Monrovia — The Vice Standard Bearer of the Collaborating Political Parties (CPP), Cllr. Charylne Brumskine, has criticized the Unity Party (UP) for what she perceives as a lack of leadership during the last six years as a former ruling party. She argued that the UP has failed to demonstrate tangible accomplishments during its time in opposition, following its 12-year stint in government.
In an exclusive interview with FrontPageAfrica, Cllr. Brumskine raised questions about the relationship between UP’s standard bearer, former Vice President Joseph Boakai, and countries in the ECOWAS region and Africa as a whole. She contended that Boakai and the Unity Party could have utilized the connections established during their tenure in power to benefit Liberia as an opposition party, without relying solely on official diplomatic channels.
“The Unity Party is a former ruling party, and there should be some level of engagement between the standard bearer of the UP and ECOWAS countries. I would like to know what the standard bearer of the Unity Party has done to demonstrate Liberia’s strength as a reliable partner to ECOWAS and Africa. He does not necessarily need to use state channels; the Unity Party could have maintained its relationships to attract investors to Liberia,” said the CPP Vice Standard Bearer.
She observed that the UP, as an opposition party, has not effectively convinced the Liberian people why they should return to power. “In the past six years, despite the CDC’s failures, what has the Unity Party accomplished? What steps have they taken to change public opinion? Let’s be objective; I’m simply looking for evidence that would convince me, as a voter, if I were not the vice standard bearer of the CPP, that they deserve my vote.”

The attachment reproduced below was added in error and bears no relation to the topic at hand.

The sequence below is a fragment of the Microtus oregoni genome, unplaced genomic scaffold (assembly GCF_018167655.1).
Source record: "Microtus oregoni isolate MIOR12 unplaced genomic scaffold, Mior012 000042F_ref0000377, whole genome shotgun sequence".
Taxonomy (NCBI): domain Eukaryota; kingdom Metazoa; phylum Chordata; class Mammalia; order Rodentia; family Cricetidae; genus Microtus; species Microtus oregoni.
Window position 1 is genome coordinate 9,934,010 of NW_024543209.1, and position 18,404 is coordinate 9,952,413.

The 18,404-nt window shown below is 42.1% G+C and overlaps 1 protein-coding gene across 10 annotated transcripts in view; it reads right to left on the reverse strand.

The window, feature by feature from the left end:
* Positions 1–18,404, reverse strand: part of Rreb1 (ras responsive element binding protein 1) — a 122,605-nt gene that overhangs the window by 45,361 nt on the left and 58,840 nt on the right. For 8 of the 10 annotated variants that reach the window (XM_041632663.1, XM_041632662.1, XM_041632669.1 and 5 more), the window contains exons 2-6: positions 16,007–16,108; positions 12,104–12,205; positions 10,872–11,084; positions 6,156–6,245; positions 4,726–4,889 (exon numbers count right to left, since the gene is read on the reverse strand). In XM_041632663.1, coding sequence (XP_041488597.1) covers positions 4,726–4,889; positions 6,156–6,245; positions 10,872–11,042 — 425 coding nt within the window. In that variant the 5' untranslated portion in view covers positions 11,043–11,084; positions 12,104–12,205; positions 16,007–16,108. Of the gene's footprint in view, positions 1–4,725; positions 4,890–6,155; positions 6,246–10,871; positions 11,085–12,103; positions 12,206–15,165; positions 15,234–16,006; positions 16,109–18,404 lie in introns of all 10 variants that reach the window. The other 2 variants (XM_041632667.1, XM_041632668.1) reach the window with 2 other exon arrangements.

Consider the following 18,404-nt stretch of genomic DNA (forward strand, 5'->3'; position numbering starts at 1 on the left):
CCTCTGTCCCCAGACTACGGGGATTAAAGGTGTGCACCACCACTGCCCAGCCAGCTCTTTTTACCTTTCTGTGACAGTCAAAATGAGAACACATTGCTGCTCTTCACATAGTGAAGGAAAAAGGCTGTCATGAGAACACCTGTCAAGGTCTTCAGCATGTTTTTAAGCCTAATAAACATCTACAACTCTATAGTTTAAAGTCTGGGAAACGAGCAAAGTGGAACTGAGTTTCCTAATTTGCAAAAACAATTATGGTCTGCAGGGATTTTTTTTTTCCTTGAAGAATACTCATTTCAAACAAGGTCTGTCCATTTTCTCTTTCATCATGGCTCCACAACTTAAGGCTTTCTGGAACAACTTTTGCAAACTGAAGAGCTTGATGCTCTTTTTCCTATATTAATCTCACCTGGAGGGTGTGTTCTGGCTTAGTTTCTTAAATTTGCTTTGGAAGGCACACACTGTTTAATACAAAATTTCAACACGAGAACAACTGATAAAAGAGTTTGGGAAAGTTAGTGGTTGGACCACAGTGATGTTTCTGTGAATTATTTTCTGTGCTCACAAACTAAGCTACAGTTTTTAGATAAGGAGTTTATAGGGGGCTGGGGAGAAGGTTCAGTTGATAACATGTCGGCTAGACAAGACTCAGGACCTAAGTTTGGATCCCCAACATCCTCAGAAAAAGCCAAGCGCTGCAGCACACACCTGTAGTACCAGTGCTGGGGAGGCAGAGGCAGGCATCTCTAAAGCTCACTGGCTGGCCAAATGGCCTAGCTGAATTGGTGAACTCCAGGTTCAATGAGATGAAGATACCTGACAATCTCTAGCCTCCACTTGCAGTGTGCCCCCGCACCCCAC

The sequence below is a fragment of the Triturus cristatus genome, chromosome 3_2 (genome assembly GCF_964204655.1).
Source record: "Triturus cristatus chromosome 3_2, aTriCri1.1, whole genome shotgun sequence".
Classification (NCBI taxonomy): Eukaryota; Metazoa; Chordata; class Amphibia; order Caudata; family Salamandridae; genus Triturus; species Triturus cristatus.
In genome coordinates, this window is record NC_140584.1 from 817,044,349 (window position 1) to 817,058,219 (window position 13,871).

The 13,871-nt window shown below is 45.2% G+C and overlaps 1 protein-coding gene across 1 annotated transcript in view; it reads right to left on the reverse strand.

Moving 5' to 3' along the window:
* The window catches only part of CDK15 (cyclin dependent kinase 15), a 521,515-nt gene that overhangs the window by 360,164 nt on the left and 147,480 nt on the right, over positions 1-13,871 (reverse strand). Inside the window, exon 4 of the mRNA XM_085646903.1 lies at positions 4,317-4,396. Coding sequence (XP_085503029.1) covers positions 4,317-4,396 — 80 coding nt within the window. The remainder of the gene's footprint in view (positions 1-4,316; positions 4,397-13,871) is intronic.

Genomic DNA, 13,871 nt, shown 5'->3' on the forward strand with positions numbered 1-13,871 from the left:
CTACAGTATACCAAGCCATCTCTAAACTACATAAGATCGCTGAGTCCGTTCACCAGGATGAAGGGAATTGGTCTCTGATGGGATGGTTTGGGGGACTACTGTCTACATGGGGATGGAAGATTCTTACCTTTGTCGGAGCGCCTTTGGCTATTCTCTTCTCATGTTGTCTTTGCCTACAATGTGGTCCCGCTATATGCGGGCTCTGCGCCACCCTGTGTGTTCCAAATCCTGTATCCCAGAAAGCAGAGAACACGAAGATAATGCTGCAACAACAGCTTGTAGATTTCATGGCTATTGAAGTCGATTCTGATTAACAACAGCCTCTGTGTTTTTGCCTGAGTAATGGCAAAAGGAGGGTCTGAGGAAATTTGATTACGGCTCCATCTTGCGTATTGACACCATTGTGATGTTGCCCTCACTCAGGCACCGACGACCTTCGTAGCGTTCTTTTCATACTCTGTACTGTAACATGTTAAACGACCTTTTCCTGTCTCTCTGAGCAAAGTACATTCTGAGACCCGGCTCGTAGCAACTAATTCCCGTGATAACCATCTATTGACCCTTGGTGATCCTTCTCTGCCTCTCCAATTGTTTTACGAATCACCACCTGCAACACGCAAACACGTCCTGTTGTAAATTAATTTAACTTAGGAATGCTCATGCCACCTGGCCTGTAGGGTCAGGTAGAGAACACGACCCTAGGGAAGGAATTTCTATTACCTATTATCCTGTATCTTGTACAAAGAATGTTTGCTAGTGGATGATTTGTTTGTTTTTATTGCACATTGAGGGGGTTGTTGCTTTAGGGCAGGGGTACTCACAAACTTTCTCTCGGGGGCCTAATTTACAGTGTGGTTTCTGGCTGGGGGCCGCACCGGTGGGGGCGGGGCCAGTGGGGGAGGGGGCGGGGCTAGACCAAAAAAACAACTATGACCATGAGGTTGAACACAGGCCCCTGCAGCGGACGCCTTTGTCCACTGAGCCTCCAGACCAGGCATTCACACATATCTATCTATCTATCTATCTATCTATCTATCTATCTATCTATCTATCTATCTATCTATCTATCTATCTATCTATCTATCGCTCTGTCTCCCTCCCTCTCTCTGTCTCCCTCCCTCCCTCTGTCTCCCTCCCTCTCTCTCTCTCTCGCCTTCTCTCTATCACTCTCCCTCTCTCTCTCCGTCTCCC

Cllr. Brumskine further criticized the UP for not offering policy proposals to guide the CDC-led government in governing the country.
Regarding her advantage over Vice President Jewel Howard Taylor and Senator Jeremiah Koung, both who are the vice standard bearers for the CDC and UP respectively, Cllr. Brumskine emphasized that she has not been involved in the issues contributing to the country’s current challenges.
“We are dealing with a broken system that we are striving to repair. We have a legislature plagued by corruption, and both individuals have been part of this corrupt system. My advantage is that the Liberian people know that I have earned every dollar through hard work,” she asserted.
Cllr. Brumskine continued, “I have worked tirelessly, day and night, to compete in the legal sector. I have never misappropriated funds from Liberia’s coffers or mishandled money on behalf of the Liberian people. My record is clean.” She also highlighted her experience in legislative drafting and policy-making.
Cllr. Brumskine conveyed that in a Cummings’ administration, a zero-tolerance policy on corruption would be enforced. She attributed much of Liberia’s suffering to rampant corruption at the highest levels of government. She stressed that combating corruption should begin with a compassionate approach, especially for the most vulnerable citizens struggling to afford basic necessities.
Regarding the sanctions imposed by the United States on former officials of the Weah administration, Cllr. Brumskine opined that these actions should not be considered a final judgment for Liberians. Nevertheless, she emphasized the importance of the Weah-led government taking these allegations seriously to preserve its reputation regarding corruption. She expressed disappointment at the lack of concrete steps taken by Liberia’s judicial sector to investigate and prosecute the sanctioned officials.
“Mr. Cummings has made it clear that any corruption within his administration will be thoroughly investigated, and there will be severe consequences. Even the appearance of impropriety damages public trust. If there are allegations of corruption against a minister, an investigation should be initiated,” she said.